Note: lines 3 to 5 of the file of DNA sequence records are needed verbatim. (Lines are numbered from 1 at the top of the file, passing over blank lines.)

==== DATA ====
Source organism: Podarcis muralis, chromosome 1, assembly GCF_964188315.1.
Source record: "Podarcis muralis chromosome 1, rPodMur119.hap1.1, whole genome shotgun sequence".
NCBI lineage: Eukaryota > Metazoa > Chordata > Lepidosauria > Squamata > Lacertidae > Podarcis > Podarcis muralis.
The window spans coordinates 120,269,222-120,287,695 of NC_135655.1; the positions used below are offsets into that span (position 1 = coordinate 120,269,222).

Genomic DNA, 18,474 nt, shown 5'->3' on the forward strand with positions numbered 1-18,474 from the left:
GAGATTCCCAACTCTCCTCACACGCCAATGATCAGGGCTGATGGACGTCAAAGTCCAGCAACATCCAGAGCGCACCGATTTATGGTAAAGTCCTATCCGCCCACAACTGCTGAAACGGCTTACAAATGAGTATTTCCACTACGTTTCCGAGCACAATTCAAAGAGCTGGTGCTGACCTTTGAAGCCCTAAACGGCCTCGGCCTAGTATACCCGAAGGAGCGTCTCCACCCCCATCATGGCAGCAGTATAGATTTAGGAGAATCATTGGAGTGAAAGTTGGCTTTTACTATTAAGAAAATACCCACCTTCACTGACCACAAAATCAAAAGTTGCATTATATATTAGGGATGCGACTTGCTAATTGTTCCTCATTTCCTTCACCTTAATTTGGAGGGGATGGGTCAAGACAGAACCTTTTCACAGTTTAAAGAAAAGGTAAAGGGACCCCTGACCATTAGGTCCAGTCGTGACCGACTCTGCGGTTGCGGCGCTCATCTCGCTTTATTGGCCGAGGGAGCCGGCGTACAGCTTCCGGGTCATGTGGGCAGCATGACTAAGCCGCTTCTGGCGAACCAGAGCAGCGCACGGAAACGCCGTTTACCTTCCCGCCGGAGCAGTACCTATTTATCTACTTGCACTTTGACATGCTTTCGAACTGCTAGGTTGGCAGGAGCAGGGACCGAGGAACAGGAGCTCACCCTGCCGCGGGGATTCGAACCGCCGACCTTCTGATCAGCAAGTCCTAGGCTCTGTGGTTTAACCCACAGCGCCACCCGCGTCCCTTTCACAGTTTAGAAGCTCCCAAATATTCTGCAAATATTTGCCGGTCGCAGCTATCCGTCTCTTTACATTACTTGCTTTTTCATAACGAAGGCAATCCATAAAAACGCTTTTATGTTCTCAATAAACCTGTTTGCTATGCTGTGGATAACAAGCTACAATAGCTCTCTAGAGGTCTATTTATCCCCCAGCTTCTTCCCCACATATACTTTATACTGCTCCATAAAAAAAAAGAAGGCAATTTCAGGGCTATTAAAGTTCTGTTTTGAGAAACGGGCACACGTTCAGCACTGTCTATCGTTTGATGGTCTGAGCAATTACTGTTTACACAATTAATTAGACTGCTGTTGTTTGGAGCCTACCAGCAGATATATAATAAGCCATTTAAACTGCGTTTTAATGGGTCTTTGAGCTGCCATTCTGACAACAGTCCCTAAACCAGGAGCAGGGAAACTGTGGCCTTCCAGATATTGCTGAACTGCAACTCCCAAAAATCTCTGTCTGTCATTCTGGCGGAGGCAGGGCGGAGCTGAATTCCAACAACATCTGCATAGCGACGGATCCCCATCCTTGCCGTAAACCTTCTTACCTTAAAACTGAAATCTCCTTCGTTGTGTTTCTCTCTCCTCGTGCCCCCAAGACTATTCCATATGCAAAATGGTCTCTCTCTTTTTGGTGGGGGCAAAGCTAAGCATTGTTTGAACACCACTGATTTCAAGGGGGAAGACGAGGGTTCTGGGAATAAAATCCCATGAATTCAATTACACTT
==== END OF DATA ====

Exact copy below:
NCBI lineage: Eukaryota > Metazoa > Chordata > Lepidosauria > Squamata > Lacertidae > Podarcis > Podarcis muralis.
The window spans coordinates 120,269,222-120,287,695 of NC_135655.1; the positions used below are offsets into that span (position 1 = coordinate 120,269,222).

Genomic DNA, 18,474 nt, shown 5'->3' on the forward strand with positions numbered 1-18,474 from the left: